I remember apporaching the doors, looking down the aisle at the man who would become my husband and suddenly realizing that not only was I marrying who he was today, but I would be married to whoever he became for the rest of our lives. It was a profound thought that was suddenly surprising. I hadn’t thought of that before. I couldn’t know what he would become. But that was the commitment I was making. It seemed so huge at that moment and I had a fear start to creep into my being.
But then I looked again at that man and remembered that I trusted him. And I looked again at my father standing there by me, oblivious to what I was thinking. I was reminded that he raised his little girl into the young lady standing there anxiously with her arm in his, and he trusted her. That was the first time in my life that I realized what it was like to truly commit to someone for life, for all the right reasons. It was one of those life changing moments.
Seven years later on New Year’s Day we learned that my belly and our family would be growing. There was a little life in there and even though we didn’t know anything other than it was in there, we loved that little life and we knew that no matter what that little life became, we were committed to loving that little life. The little life’s daddy joked that it had to be a boy because he didn’t know what to do with girls. Coming from families heavy on the boys, it was a legitimate statement.
Being the one carrying the baby I wondered lots of things as I rubbed my growing tummy. I now knew what it was like to be pregnant, but I still had no idea what the rest of motherhood held. The best I could get out of people was a look that I didn’t understand. I felt like I should understand it, but I didn’t. Was I missing something?
Soon I began to feel that I would be pregnant forever. That this baby would never come. That I would never understand that look women were giving me when they learned it was our first. That I just might hold this baby in my tummy forever.
Even though I had never been in labor before, I knew what it was when it started. It was getting stronger and changing and moving along. There was an end in sight. I was in the moment, feeling everything and doing what I thought needed to be done to bring this little person into the world the way I wanted to.
And then, there she was. Beautiful, healthy, perfect. They put her on my chest and she picked up her pretty little head and looked at me. At that moment I knew that I could love this little person forever. I could love whatever she was and whatever she became. And I looked at her daddy and knew that he knew exactly what to do with little girls. And I remember saying after twelve hours of labor, “I could do that again.”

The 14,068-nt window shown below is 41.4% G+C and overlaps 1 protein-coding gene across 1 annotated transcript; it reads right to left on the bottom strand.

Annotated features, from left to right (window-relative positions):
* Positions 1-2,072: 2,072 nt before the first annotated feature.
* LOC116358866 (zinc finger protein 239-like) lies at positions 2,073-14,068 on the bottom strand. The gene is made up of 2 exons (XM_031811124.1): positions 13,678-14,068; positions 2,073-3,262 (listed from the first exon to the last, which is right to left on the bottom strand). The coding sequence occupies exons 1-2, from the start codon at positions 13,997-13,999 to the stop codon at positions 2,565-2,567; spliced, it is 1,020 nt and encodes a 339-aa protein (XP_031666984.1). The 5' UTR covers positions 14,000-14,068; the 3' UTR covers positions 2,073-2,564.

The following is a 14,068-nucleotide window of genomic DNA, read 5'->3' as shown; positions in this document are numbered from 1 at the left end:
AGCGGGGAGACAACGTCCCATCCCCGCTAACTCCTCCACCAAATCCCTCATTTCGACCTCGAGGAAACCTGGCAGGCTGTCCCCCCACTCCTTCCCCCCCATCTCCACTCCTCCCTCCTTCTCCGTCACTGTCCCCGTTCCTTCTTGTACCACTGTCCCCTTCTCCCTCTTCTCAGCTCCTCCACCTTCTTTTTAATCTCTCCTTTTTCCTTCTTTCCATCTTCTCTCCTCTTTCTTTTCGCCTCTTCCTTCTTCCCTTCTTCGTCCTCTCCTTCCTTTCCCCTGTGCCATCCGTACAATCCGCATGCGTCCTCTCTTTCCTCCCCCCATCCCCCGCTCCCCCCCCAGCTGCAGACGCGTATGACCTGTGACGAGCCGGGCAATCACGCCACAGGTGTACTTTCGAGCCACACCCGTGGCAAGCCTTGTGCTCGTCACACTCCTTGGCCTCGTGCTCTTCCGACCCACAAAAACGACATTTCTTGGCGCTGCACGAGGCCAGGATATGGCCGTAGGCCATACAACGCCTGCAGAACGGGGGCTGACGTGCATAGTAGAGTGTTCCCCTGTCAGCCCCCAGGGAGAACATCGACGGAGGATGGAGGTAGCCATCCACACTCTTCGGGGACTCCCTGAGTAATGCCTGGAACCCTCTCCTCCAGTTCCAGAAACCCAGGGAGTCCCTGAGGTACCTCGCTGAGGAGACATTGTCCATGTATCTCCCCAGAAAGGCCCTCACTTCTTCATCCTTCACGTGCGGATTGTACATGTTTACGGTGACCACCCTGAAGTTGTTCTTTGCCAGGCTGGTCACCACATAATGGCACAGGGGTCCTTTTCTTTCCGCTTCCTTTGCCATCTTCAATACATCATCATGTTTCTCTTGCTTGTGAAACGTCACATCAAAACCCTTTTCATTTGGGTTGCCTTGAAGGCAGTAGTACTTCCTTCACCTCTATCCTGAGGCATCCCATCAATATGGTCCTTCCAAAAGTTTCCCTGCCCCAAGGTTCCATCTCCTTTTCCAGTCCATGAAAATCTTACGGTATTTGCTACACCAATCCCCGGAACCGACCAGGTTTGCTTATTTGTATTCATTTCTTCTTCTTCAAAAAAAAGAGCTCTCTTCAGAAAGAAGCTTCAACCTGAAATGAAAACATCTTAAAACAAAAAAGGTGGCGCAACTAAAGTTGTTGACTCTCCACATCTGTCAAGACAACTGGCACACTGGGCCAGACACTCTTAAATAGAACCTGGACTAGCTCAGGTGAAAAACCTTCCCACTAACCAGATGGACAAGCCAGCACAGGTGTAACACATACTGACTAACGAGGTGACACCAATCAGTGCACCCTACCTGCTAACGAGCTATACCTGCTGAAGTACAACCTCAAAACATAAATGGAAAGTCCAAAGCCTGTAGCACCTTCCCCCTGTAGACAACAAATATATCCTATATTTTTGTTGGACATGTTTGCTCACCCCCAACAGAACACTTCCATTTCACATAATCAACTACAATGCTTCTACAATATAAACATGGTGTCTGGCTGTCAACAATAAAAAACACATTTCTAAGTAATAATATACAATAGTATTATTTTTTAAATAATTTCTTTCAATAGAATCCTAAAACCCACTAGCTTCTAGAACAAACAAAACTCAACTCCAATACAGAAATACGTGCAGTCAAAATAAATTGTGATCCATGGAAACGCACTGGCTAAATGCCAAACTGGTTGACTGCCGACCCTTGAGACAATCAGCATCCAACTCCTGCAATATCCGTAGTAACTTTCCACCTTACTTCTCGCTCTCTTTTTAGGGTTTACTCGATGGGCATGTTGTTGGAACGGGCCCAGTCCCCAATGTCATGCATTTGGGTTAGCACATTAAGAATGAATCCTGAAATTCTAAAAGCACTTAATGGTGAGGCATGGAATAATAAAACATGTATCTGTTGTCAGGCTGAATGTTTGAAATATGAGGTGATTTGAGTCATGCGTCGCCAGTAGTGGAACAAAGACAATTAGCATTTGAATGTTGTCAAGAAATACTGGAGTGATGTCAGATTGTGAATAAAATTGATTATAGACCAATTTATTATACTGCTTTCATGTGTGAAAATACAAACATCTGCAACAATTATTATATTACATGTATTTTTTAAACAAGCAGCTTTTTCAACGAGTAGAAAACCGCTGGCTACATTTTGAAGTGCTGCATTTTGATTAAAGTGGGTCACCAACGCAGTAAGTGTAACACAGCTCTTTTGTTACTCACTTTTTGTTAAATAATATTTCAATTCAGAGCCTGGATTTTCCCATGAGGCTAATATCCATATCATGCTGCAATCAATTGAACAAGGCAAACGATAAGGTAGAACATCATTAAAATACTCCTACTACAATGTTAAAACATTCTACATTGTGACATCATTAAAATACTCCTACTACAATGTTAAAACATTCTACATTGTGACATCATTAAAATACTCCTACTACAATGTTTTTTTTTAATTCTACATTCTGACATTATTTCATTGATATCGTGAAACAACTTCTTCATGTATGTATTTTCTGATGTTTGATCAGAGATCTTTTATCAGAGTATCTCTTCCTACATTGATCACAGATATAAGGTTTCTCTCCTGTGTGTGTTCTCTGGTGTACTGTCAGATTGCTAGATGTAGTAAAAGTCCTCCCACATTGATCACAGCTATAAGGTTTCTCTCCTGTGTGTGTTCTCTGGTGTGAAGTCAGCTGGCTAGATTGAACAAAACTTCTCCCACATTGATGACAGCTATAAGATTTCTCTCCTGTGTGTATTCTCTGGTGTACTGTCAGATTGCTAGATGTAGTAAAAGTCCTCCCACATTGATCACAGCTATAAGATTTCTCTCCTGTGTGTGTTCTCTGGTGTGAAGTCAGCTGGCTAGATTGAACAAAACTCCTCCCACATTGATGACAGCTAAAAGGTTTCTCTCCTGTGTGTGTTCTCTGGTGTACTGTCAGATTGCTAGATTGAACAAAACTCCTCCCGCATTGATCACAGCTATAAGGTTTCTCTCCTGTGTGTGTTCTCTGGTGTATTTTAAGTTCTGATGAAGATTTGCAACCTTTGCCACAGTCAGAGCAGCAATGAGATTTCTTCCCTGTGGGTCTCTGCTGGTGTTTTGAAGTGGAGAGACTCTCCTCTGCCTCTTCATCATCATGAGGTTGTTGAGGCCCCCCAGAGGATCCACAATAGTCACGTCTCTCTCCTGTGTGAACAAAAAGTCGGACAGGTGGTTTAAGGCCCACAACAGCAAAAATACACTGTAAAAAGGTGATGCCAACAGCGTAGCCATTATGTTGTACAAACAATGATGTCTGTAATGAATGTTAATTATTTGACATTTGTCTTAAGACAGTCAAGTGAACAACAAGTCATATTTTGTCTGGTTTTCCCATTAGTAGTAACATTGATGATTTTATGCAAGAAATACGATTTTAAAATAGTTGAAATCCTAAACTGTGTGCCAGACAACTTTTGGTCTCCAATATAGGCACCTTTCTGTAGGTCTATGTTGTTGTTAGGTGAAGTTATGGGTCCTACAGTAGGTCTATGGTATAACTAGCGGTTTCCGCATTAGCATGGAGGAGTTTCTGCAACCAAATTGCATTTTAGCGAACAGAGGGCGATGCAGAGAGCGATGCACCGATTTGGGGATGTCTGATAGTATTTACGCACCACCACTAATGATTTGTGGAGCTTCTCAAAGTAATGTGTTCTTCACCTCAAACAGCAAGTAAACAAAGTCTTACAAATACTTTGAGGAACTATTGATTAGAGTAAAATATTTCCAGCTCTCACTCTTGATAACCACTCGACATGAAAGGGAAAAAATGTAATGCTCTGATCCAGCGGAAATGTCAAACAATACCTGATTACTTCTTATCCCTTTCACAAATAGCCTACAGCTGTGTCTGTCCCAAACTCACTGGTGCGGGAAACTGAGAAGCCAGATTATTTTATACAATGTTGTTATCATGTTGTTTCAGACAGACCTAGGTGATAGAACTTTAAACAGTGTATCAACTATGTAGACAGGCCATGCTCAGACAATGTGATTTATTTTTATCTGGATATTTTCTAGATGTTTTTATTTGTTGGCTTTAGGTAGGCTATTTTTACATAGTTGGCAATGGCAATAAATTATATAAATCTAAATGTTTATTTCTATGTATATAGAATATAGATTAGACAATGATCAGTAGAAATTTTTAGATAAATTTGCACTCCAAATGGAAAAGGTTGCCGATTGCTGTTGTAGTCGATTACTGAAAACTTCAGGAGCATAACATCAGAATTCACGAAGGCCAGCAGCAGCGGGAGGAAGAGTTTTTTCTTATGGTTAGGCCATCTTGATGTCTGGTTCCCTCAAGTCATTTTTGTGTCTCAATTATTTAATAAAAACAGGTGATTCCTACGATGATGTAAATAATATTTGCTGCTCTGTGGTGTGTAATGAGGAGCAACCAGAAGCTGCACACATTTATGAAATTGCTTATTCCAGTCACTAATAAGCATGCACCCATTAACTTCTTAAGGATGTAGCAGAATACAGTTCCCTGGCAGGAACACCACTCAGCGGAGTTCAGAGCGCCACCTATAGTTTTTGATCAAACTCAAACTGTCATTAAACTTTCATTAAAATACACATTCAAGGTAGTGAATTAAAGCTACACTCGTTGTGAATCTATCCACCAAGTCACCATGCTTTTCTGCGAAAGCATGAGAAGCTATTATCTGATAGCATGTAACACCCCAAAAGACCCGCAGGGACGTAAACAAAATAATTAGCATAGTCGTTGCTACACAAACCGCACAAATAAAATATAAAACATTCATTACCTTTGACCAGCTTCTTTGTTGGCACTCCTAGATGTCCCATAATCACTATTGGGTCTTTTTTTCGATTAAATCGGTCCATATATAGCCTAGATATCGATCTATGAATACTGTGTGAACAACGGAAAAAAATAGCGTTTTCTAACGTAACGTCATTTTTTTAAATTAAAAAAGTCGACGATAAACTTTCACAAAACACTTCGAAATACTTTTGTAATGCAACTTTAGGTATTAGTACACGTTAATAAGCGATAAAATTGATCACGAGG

Now, two more babies later, I know what that look is. Motherhood isn’t something that can be explained to someone who has not experienced it. Motherhood isn’t something that is easily defined. You hear all sorts of things, that your body will never be the same, that you will never be the same, that your life will never be the same. But that does not even begin to capture what you will experience.
My journey to becoming a mother involved an awakening. Something inside me awakened and I knew that if I chose to trust it, it would change who I was.
And it did.
It changed how I think. It changed what I do and where I want to go and who I want to be with. It changed my priorities and desires. Now, it doesn’t matter that my body will never be the same. It doesn’t matter that I will never be the same, or that my life will never be the same.
I know because I’ve experienced it. I know what that look means now. I’ve given that look. I know because now I can’t imagine life without these three little people. I know because I realized that my life before I had children was so one dimensional. So uneventful. So empty.
I know that I’m doing what I was meant for. I am loving who my children are. I am loving who they are becoming. And I am loving who they will be. And I will do that until I can’t do it anymore.
This is who I am. It’s what I’ve become. It’s what I will be always. I trust it and it fills me up.
After four kids, ten moves and nearly two decades, we are still blissfully in love (most of the time) and I found myself back in the state I was born and raised in. It has definitely been a journey. In fact, on our 18th anniversary we pulled the last of our stuff up over the pass and into Montana, leaving our surprise love, Idaho, behind. But Montana is a great place. The last best place according to some. And we fully intend to explore as much of it as we can! Join us on our continued adventure through life, love and other stuff that comes with it.